12 March 2004
International Child Protection, and the development of co-operation between European States and States of the Islamic tradition from the Mediterranean region, are two interconnected themes of an important Conference which is to take place in Malta from 14 to 17 March 2004.
The Conference on Cross-Frontier Family Law Issues will be attended by top ranking judges and Government Officials from Algeria, Belgium, Egypt, France, Germany, Italy, Jordan, Lebanon, Libya, Malta, Morocco, the Netherlands, Portugal, Spain, Sweden, Tunisia, UK (England and Wales). Also present will be Officials of the Commission and Council of the European Union, Non-Governmental Organisations representatives and academics.
The objective of the Conference is to work towards agreement on some basic principles and approaches in ensuring that, when parents separate and live in different countries, their children can continue to enjoy contact with both of them. The Conference will also discuss the problems posed when a parent unlawfully removes or retains a child in one country without the agreement of the other parent.
The increase in international (and often inter-cultural) marriages, combined with greater mobility, has led to a proliferation of cross-frontier family law disputes. International treaties, such as the Hague Convention of 1980 on the Civil Aspects of International Child Abduction, with 74 Contracting States, offer a solution for some countries. But the 1980 Convention does not operate in States from within the Islamic tradition. A number of bilateral agreements operate between certain Western and Islamic States. These, for the most part, seek to promote agreed outcomes between the parents. The Conference will be asking whether it is possible to complement these mediating structures and begin to build up a set of common legal principles, constituting a rule of law on which parents and their children can rely.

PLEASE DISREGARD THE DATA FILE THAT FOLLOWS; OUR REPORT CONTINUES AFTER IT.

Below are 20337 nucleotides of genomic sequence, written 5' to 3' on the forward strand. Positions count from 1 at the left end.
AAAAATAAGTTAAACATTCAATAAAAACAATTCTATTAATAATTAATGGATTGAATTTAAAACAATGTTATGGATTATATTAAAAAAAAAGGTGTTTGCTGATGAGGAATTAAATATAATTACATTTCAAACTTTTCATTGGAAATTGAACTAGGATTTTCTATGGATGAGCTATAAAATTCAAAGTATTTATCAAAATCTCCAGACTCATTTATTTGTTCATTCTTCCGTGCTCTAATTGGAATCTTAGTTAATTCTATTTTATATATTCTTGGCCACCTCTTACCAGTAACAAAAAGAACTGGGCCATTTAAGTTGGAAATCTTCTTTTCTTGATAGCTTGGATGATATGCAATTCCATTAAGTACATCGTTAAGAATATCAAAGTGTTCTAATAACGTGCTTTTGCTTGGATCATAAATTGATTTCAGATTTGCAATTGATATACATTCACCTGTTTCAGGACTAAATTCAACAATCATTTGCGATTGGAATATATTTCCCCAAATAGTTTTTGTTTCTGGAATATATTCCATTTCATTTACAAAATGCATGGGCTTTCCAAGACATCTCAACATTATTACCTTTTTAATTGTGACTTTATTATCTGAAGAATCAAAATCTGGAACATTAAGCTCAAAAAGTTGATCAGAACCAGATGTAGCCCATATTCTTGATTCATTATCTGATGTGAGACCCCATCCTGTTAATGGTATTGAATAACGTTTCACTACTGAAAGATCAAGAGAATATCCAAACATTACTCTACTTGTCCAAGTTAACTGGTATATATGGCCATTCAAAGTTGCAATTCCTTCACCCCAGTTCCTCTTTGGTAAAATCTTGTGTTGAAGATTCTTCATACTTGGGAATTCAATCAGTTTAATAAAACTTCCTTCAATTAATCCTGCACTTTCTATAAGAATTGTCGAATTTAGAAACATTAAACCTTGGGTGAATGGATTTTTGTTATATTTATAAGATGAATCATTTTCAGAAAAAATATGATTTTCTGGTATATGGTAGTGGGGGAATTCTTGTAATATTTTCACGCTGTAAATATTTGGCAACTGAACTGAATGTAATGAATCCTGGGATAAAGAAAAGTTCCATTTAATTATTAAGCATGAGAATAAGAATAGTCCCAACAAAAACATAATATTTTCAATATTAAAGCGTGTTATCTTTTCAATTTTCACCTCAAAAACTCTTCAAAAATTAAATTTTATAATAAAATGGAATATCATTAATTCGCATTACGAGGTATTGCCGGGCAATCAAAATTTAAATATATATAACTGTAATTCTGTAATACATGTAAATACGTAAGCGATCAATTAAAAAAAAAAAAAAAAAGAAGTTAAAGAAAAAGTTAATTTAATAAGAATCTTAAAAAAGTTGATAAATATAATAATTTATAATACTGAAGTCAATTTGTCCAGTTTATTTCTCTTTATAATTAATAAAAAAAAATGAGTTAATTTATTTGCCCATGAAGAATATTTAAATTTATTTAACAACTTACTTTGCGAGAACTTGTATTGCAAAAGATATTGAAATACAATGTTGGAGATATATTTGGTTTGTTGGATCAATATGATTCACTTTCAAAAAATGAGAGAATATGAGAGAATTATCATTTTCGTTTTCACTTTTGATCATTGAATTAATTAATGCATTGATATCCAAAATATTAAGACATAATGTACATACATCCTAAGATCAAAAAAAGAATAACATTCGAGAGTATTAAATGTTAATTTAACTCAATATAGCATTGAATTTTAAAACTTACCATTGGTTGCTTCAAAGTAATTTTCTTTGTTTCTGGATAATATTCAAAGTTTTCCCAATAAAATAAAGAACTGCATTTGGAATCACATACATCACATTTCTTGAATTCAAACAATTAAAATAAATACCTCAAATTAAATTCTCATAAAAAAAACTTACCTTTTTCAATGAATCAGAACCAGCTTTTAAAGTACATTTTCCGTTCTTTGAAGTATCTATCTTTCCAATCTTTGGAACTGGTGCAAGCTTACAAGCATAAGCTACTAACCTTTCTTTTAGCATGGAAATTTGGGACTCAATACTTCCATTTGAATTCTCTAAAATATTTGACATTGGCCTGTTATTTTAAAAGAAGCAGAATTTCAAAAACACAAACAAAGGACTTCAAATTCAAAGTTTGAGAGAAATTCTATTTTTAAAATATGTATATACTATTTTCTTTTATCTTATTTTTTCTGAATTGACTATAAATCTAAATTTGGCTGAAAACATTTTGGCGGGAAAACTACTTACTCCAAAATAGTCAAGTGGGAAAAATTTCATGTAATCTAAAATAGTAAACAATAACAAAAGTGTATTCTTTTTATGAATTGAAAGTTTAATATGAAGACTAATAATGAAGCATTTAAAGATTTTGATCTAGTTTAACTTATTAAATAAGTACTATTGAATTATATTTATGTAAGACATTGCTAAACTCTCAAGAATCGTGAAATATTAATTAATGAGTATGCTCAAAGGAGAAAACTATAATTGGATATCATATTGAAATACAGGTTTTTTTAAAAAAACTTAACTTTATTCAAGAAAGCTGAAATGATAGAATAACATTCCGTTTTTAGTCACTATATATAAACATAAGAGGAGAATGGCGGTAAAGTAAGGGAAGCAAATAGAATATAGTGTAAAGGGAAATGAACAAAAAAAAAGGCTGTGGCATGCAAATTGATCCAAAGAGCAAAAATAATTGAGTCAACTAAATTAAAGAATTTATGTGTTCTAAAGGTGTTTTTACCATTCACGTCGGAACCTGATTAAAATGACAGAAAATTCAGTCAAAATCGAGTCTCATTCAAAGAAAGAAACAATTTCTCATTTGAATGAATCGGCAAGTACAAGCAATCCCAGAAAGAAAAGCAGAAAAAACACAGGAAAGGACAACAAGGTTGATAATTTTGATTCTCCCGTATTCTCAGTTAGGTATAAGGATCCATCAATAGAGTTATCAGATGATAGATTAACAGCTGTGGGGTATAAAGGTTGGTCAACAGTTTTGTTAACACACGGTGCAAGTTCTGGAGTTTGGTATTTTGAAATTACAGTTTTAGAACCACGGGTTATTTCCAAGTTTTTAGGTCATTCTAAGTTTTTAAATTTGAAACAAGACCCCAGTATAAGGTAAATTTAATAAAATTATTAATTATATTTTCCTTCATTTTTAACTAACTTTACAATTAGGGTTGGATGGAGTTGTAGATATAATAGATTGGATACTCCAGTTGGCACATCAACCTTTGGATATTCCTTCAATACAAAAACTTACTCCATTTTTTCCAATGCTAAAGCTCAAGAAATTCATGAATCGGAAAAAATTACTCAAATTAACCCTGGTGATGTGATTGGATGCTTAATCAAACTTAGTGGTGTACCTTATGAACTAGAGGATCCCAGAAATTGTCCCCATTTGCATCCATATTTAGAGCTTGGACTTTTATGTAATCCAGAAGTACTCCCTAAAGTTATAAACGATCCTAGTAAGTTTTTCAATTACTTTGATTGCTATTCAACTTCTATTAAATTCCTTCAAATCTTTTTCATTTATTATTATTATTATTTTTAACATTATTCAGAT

The Conference is being hosted by the Government of Malta and co-organised by the Hague Conference on Private International Law, the body which has been responsible in the last 25 years for establishing and monitoring three major treaties on International Child Protection.
[Arabic translation of this press release] | [text of the Declaration] | [text of the Declaration in Arabic] | [text of the Declaration in Turkish - courtesy translation Embassy of Turkey at The Hague]